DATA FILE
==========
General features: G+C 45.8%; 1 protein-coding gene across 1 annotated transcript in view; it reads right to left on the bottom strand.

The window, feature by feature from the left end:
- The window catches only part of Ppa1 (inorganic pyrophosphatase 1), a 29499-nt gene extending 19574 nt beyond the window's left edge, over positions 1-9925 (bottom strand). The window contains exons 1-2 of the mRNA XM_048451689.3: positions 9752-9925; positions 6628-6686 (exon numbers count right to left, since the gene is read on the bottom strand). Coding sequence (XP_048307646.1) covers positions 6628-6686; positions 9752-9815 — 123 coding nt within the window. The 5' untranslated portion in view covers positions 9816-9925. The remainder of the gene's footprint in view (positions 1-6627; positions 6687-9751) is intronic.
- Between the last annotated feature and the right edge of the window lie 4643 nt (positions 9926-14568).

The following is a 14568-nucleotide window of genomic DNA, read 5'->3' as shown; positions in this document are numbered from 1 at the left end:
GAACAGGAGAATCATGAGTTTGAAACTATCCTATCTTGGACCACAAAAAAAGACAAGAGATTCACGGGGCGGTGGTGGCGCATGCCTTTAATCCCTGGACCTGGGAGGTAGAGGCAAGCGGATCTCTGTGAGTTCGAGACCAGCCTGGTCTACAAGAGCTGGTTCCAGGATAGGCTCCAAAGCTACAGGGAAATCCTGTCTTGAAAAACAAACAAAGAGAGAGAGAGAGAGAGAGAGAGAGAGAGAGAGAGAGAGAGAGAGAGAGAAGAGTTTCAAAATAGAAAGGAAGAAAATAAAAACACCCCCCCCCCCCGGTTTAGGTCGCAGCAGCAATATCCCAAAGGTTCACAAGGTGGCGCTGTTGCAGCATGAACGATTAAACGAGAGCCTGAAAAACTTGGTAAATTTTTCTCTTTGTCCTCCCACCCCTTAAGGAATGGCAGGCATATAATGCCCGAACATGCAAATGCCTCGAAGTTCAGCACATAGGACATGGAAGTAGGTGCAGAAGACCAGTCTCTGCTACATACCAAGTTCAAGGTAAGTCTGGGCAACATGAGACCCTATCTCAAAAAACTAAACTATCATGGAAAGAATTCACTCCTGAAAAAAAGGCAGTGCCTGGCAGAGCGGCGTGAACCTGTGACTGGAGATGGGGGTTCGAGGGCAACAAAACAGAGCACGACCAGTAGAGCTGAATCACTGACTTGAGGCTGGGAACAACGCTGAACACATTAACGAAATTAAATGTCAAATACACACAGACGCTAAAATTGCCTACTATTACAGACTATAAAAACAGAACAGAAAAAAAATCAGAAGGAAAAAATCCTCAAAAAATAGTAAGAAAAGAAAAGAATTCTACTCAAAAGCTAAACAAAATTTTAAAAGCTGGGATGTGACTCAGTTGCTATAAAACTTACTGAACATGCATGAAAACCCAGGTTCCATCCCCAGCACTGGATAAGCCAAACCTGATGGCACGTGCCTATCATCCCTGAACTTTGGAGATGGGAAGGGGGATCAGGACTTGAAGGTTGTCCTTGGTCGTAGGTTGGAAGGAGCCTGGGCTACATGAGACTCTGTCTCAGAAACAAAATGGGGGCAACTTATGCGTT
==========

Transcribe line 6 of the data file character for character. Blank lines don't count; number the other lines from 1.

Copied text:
GAACAGGAGAATCATGAGTTTGAAACTATCCTATCTTGGACCACAAAAAAAGACAAGAGATTCACGGGGCGGTGGTGGCGCATGCCTTTAATCCCTGGACCTGGGAGGTAGAGGCAAGCGGATCTCTGTGAGTTCGAGACCAGCCTGGTCTACAAGAGCTGGTTCCAGGATAGGCTCCAAAGCTACAGGGAAATCCTGTCTTGAAAAACAAACAAAGAGAGAGAGAGAGAGAGAGAGAGAGAGAGAGAGAGAGAGAGAGAGAGAGAAGAGTTTCAAAATAGAAAGGAAGAAAATAAAAACACCCCCCCCCCCCGGTTTAGGTCGCAGCAGCAATATCCCAAAGGTTCACAAGGTGGCGCTGTTGCAGCATGAACGATTAAACGAGAGCCTGAAAAACTTGGTAAATTTTTCTCTTTGTCCTCCCACCCCTTAAGGAATGGCAGGCATATAATGCCCGAACATGCAAATGCCTCGAAGTTCAGCACATAGGACATGGAAGTAGGTGCAGAAGACCAGTCTCTGCTACATACCAAGTTCAAGGTAAGTCTGGGCAACATGAGACCCTATCTCAAAAAACTAAACTATCATGGAAAGAATTCACTCCTGAAAAAAAGGCAGTGCCTGGCAGAGCGGCGTGAACCTGTGACTGGAGATGGGGGTTCGAGGGCAACAAAACAGAGCACGACCAGTAGAGCTGAATCACTGACTTGAGGCTGGGAACAACGCTGAACACATTAACGAAATTAAATGTCAAATACACACAGACGCTAAAATTGCCTACTATTACAGACTATAAAAACAGAACAGAAAAAAAATCAGAAGGAAAAAATCCTCAAAAAATAGTAAGAAAAGAAAAGAATTCTACTCAAAAGCTAAACAAAATTTTAAAAGCTGGGATGTGACTCAGTTGCTATAAAACTTACTGAACATGCATGAAAACCCAGGTTCCATCCCCAGCACTGGATAAGCCAAACCTGATGGCACGTGCCTATCATCCCTGAACTTTGGAGATGGGAAGGGGGATCAGGACTTGAAGGTTGTCCTTGGTCGTAGGTTGGAAGGAGCCTGGGCTACATGAGACTCTGTCTCAGAAACAAAATGGGGGCAACTTATGCGTT